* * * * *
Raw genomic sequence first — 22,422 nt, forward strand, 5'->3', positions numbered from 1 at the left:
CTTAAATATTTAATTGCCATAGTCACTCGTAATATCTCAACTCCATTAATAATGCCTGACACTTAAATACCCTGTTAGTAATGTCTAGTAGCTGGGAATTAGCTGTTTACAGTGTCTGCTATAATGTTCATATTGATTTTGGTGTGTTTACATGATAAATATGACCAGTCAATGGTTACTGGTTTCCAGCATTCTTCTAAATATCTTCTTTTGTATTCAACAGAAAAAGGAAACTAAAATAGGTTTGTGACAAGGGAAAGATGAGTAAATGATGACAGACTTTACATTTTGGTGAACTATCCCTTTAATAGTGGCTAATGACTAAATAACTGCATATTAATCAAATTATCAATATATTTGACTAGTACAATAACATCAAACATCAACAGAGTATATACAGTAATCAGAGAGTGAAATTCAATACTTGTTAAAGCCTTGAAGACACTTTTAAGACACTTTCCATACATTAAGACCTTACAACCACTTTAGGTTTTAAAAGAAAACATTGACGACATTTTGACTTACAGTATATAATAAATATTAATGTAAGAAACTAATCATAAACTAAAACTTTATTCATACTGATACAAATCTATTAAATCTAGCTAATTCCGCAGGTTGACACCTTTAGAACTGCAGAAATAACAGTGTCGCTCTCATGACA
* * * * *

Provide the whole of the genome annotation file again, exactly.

Raw genomic sequence first — 22,422 nt, forward strand, 5'->3', positions numbered from 1 at the left:
CTTAAATATTTAATTGCCATAGTCACTCGTAATATCTCAACTCCATTAATAATGCCTGACACTTAAATACCCTGTTAGTAATGTCTAGTAGCTGGGAATTAGCTGTTTACAGTGTCTGCTATAATGTTCATATTGATTTTGGTGTGTTTACATGATAAATATGACCAGTCAATGGTTACTGGTTTCCAGCATTCTTCTAAATATCTTCTTTTGTATTCAACAGAAAAAGGAAACTAAAATAGGTTTGTGACAAGGGAAAGATGAGTAAATGATGACAGACTTTACATTTTGGTGAACTATCCCTTTAATAGTGGCTAATGACTAAATAACTGCATATTAATCAAATTATCAATATATTTGACTAGTACAATAACATCAAACATCAACAGAGTATATACAGTAATCAGAGAGTGAAATTCAATACTTGTTAAAGCCTTGAAGACACTTTTAAGACACTTTCCATACATTAAGACCTTACAACCACTTTAGGTTTTAAAAGAAAACATTGACGACATTTTGACTTACAGTATATAATAAATATTAATGTAAGAAACTAATCATAAACTAAAACTTTATTCATACTGATACAAATCTATTAAATCTAGCTAATTCCGCAGGTTGACACCTTTAGAACTGCAGAAATAACAGTGTCGCTCTCATGACA